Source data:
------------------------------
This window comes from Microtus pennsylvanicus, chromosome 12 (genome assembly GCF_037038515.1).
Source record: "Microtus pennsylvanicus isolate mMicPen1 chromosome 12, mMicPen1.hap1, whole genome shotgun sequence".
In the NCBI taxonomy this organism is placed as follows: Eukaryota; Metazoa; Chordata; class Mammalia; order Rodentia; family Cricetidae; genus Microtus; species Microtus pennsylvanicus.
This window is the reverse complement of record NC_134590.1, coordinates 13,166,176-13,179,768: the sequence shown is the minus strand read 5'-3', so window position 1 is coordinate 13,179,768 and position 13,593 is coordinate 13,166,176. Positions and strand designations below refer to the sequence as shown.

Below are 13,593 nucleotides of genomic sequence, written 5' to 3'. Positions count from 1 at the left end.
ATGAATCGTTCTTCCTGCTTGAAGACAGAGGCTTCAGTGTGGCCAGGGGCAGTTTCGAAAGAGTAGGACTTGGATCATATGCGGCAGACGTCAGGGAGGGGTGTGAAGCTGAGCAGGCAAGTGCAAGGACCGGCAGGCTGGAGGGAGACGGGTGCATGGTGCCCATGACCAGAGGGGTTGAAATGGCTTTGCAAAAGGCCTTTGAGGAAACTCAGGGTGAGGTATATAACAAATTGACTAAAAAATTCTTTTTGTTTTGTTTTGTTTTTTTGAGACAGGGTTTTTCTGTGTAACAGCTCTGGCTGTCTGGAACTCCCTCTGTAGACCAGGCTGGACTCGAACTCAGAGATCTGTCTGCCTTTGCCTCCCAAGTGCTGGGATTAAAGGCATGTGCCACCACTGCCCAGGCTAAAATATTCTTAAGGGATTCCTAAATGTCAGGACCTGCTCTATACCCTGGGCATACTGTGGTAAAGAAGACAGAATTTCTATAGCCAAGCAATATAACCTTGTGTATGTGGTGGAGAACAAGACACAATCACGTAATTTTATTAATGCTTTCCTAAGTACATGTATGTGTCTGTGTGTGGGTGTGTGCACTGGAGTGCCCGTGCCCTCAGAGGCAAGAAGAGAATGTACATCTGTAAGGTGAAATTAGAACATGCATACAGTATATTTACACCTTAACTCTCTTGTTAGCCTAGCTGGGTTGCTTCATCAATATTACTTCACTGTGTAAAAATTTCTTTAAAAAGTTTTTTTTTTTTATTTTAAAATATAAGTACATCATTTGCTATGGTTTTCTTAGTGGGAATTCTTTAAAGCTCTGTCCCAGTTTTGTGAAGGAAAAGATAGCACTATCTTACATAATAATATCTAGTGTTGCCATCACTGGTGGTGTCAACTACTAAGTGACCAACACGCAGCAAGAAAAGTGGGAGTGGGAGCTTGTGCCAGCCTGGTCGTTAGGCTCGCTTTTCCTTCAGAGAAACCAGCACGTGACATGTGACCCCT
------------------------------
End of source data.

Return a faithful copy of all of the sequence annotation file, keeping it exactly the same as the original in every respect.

This window comes from Microtus pennsylvanicus, chromosome 12 (genome assembly GCF_037038515.1).
Source record: "Microtus pennsylvanicus isolate mMicPen1 chromosome 12, mMicPen1.hap1, whole genome shotgun sequence".
In the NCBI taxonomy this organism is placed as follows: Eukaryota; Metazoa; Chordata; class Mammalia; order Rodentia; family Cricetidae; genus Microtus; species Microtus pennsylvanicus.
This window is the reverse complement of record NC_134590.1, coordinates 13,166,176-13,179,768: the sequence shown is the minus strand read 5'-3', so window position 1 is coordinate 13,179,768 and position 13,593 is coordinate 13,166,176. Positions and strand designations below refer to the sequence as shown.

Below are 13,593 nucleotides of genomic sequence, written 5' to 3'. Positions count from 1 at the left end.
ATGAATCGTTCTTCCTGCTTGAAGACAGAGGCTTCAGTGTGGCCAGGGGCAGTTTCGAAAGAGTAGGACTTGGATCATATGCGGCAGACGTCAGGGAGGGGTGTGAAGCTGAGCAGGCAAGTGCAAGGACCGGCAGGCTGGAGGGAGACGGGTGCATGGTGCCCATGACCAGAGGGGTTGAAATGGCTTTGCAAAAGGCCTTTGAGGAAACTCAGGGTGAGGTATATAACAAATTGACTAAAAAATTCTTTTTGTTTTGTTTTGTTTTTTTGAGACAGGGTTTTTCTGTGTAACAGCTCTGGCTGTCTGGAACTCCCTCTGTAGACCAGGCTGGACTCGAACTCAGAGATCTGTCTGCCTTTGCCTCCCAAGTGCTGGGATTAAAGGCATGTGCCACCACTGCCCAGGCTAAAATATTCTTAAGGGATTCCTAAATGTCAGGACCTGCTCTATACCCTGGGCATACTGTGGTAAAGAAGACAGAATTTCTATAGCCAAGCAATATAACCTTGTGTATGTGGTGGAGAACAAGACACAATCACGTAATTTTATTAATGCTTTCCTAAGTACATGTATGTGTCTGTGTGTGGGTGTGTGCACTGGAGTGCCCGTGCCCTCAGAGGCAAGAAGAGAATGTACATCTGTAAGGTGAAATTAGAACATGCATACAGTATATTTACACCTTAACTCTCTTGTTAGCCTAGCTGGGTTGCTTCATCAATATTACTTCACTGTGTAAAAATTTCTTTAAAAAGTTTTTTTTTTTTATTTTAAAATATAAGTACATCATTTGCTATGGTTTTCTTAGTGGGAATTCTTTAAAGCTCTGTCCCAGTTTTGTGAAGGAAAAGATAGCACTATCTTACATAATAATATCTAGTGTTGCCATCACTGGTGGTGTCAACTACTAAGTGACCAACACGCAGCAAGAAAAGTGGGAGTGGGAGCTTGTGCCAGCCTGGTCGTTAGGCTCGCTTTTCCTTCAGAGAAACCAGCACGTGACATGTGACCCCT